The Art of Wei Xiong
Landscape paintings in the Song Dynasty (960 – 1279) were often microcosms, reflecting the social, political, or philosophical ideals of the artists. With the rise of Neo-confucianism and the reinterpretation of Chinese philosophy, triggered by the introduction of Buddhist metaphysics, landscape paintings began to embody a more metaphysical aspect. Beyond merely representing social order through hierarchical compositions of mountains and trees, Song artists sought to address questions of higher significance, by outlining the patterns and principles that underlie all phenomena.
The artist Wei Xiong also expresses interests in similar philosophical concerns in her landscape paintings. Inspired by the traditional Chinese concern with man’s place in nature, Xiong’s modern understanding formulates the concept into the question of the Self versus Others. Not only is she interested in man’s connectivity to other beings and the natural world, but also in a possible relation to a divine force. While her mind engages in thought experiments tackling such concerns, her brush leaves traces of her thought behind, in the form of lines, colors, and sometimes space.
Examining Xiong’s paintings from 2011 to 2017 in Unaltered Landscapes, while her subject matter remains the same, there is an evident transition in style. As she ponders deeper into her philosophical enquires, Xiong’s landscapes become increasingly more abstract. In her earlier Landscape series, sketchy lines converge diagonally, forming the outlines of mountains in the fashion of linear representation. In her Tide and more recent series, this mode of representation gives way to more expressive brushstrokes. While certain lines seem reminiscent of mountain peaks, the overall composition does not constitute a formal landscape. These images are best understood as mindscapes of the artist, in which lines, colors, and space reflect her thoughts or emotions. Xiong’s lines can be free, whimsical, bland, sudden, heavy, obtrusive, or violent, which equate to a wide range of emotions, including ease, playfulness, boredom, sorrow, anger, and frustration. However, in Xiong’s most recent works, such as 1607-2B, her lines undergo an intense transformation, becoming nearly all uniform in direction and length. This ultimately reflects a heightened concentration in her energy and an extraordinary state of mind.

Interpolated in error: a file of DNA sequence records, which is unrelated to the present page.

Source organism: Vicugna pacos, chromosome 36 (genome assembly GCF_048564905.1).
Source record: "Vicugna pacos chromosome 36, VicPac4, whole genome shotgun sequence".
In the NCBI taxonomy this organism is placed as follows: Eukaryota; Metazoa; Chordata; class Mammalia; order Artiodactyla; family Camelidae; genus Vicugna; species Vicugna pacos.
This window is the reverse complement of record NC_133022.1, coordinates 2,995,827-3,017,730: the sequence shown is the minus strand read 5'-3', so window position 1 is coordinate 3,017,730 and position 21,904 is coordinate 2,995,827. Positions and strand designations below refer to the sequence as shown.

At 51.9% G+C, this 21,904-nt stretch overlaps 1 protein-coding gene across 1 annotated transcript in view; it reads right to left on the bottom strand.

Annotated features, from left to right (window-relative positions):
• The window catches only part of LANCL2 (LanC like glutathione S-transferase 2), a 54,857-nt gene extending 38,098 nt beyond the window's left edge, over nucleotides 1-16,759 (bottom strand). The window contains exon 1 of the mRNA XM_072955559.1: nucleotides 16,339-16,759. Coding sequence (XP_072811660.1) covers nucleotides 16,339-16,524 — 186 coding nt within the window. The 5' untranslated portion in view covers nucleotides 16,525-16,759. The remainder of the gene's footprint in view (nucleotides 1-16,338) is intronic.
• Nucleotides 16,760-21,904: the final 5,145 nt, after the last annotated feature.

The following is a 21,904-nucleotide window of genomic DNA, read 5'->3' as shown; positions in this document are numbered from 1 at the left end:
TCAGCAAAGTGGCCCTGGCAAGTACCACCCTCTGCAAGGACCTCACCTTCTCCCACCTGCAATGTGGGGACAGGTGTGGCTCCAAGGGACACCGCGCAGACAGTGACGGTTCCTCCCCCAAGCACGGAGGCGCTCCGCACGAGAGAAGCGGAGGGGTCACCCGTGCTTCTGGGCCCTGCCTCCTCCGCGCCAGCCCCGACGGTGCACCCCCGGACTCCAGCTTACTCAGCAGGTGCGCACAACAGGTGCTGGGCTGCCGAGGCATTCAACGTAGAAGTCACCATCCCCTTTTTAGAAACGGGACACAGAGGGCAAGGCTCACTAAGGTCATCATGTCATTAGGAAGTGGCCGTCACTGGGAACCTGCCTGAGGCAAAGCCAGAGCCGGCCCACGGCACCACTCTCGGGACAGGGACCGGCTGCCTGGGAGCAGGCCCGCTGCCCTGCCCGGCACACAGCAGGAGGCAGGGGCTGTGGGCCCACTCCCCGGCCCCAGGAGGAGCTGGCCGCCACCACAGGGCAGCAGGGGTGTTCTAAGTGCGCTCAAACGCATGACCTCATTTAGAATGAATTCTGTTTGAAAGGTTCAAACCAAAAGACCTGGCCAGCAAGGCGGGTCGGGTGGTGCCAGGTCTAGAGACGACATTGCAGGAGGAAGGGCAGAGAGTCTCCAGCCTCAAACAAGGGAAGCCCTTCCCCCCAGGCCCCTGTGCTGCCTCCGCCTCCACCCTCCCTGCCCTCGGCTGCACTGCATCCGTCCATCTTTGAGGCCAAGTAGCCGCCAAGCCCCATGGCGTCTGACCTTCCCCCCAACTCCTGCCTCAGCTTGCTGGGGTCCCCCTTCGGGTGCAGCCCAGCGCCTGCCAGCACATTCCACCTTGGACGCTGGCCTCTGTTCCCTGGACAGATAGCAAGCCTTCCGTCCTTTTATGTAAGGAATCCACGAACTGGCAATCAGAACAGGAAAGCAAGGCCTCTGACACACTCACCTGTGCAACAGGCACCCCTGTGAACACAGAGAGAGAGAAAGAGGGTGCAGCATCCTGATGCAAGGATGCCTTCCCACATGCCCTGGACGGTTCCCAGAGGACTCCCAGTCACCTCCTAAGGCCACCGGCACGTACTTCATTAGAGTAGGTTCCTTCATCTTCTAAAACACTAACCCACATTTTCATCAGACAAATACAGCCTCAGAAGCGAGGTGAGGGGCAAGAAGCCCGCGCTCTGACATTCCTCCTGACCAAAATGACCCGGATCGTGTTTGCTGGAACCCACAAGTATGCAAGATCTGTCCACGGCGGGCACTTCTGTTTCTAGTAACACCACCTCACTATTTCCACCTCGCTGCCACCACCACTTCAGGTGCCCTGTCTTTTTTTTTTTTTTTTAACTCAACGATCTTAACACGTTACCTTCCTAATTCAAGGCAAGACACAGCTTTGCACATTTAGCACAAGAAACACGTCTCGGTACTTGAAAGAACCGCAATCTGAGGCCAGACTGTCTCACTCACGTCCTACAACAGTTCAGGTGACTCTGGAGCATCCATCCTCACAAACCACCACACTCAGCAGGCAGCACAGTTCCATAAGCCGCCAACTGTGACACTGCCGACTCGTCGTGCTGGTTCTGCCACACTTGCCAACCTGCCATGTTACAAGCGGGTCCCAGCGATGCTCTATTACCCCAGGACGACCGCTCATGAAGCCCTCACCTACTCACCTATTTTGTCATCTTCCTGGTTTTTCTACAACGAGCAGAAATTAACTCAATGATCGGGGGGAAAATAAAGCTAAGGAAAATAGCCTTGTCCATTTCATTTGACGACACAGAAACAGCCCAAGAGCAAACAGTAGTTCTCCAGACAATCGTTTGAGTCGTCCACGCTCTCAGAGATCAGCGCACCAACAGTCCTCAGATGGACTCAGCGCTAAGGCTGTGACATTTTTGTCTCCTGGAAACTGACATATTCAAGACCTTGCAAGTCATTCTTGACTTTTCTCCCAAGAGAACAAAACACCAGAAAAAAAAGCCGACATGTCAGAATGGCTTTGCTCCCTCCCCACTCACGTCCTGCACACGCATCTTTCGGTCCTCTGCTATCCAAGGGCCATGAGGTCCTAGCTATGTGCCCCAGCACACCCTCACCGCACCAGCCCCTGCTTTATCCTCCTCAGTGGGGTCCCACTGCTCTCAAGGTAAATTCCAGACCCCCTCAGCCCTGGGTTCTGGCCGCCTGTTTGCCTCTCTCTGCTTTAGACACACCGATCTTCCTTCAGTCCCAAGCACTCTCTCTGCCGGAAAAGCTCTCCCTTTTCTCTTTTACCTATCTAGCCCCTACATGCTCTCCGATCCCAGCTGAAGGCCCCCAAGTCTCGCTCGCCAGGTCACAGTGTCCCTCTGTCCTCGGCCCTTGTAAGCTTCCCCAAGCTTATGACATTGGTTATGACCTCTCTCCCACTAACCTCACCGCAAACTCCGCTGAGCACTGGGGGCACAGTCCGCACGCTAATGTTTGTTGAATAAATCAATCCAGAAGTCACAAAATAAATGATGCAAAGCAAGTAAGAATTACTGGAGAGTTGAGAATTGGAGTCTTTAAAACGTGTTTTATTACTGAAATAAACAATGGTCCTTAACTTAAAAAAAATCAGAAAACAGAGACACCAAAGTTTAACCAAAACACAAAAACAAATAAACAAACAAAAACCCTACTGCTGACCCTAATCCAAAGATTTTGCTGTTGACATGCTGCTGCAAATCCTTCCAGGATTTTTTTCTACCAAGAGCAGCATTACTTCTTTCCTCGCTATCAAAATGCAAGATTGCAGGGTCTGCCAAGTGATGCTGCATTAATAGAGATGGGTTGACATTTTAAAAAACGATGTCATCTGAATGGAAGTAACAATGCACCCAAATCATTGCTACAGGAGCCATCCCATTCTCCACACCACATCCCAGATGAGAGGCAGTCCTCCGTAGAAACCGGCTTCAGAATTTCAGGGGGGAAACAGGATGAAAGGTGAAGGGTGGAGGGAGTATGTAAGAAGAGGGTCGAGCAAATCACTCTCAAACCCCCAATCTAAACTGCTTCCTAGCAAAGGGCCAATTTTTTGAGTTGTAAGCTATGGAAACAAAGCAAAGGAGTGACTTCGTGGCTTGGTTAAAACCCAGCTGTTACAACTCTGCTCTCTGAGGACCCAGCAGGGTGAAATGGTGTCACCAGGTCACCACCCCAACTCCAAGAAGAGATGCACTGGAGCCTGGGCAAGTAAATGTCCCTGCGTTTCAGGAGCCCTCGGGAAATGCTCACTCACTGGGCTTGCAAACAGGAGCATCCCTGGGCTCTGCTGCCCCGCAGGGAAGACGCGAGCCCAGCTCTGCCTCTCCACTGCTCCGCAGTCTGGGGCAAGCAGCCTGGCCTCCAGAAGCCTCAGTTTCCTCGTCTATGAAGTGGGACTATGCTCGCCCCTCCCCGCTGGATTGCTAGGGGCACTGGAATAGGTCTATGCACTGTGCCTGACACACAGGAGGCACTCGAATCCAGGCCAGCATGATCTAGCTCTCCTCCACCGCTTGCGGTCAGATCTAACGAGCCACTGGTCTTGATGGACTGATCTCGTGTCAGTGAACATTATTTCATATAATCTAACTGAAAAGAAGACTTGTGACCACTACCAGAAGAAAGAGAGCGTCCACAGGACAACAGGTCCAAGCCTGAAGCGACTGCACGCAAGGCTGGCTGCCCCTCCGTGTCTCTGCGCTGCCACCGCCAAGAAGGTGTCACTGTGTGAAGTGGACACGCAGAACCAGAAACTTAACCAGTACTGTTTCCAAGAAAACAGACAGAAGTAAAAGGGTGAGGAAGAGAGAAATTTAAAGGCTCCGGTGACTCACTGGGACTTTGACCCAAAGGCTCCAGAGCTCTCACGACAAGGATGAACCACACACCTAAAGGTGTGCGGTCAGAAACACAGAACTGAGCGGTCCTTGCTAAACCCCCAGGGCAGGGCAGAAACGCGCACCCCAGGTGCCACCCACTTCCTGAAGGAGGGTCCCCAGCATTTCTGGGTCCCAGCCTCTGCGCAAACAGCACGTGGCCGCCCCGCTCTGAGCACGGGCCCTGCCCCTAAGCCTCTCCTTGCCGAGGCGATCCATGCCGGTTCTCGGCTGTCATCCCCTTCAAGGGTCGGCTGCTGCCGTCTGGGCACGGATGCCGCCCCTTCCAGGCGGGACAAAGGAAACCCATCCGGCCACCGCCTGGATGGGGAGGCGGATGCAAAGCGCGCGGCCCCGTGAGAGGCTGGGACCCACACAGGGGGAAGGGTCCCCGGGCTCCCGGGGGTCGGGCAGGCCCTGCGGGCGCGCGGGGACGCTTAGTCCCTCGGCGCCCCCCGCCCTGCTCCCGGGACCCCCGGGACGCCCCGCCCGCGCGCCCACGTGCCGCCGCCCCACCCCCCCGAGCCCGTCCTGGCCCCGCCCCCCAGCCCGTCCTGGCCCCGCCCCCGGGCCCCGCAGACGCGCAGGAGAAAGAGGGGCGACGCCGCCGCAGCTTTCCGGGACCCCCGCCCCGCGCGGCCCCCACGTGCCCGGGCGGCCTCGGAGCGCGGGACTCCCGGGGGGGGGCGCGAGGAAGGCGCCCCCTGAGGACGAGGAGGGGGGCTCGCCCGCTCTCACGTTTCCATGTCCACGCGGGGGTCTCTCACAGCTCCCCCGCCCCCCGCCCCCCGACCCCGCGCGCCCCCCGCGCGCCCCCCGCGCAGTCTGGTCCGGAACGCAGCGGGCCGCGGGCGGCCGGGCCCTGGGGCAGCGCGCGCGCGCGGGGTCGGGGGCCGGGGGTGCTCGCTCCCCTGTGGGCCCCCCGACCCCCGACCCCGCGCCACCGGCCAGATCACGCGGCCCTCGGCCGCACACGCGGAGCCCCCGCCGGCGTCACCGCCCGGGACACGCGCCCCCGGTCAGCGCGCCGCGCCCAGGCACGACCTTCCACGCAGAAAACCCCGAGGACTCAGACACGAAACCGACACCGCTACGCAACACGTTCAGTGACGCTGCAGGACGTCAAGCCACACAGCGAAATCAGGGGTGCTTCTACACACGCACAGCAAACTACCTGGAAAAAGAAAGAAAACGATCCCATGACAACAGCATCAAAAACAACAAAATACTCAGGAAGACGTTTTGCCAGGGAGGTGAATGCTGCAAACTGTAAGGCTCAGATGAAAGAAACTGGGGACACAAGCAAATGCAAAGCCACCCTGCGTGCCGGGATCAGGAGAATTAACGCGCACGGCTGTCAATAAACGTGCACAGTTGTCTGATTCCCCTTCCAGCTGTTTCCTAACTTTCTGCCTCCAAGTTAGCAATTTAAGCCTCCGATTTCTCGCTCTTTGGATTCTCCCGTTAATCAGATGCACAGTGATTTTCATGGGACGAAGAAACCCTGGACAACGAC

As Wei Xiong’s mind wonders deeply into the realm of metaphysics, in either Chan Buddhist teachings of Emptiness or Taoist Non-action, her landscapes transcend into total abstraction and brutal minimalism. All forms of traditional symbolism and linear representation is forgotten and left behind. There is only evidence of space and time, left by the artist’s brush. While the formal qualities her so-called landscapes have dramatically changed, the spirit behind the image remains unaltered. Like the Song artists, Wei Xiong seeks to address philosophical concerns within the boundaries of her canvas, in which the painted image appears as enigmatic as that of the ancients before her, leaving only traces of her mind to be deciphered.
by Timothy Chang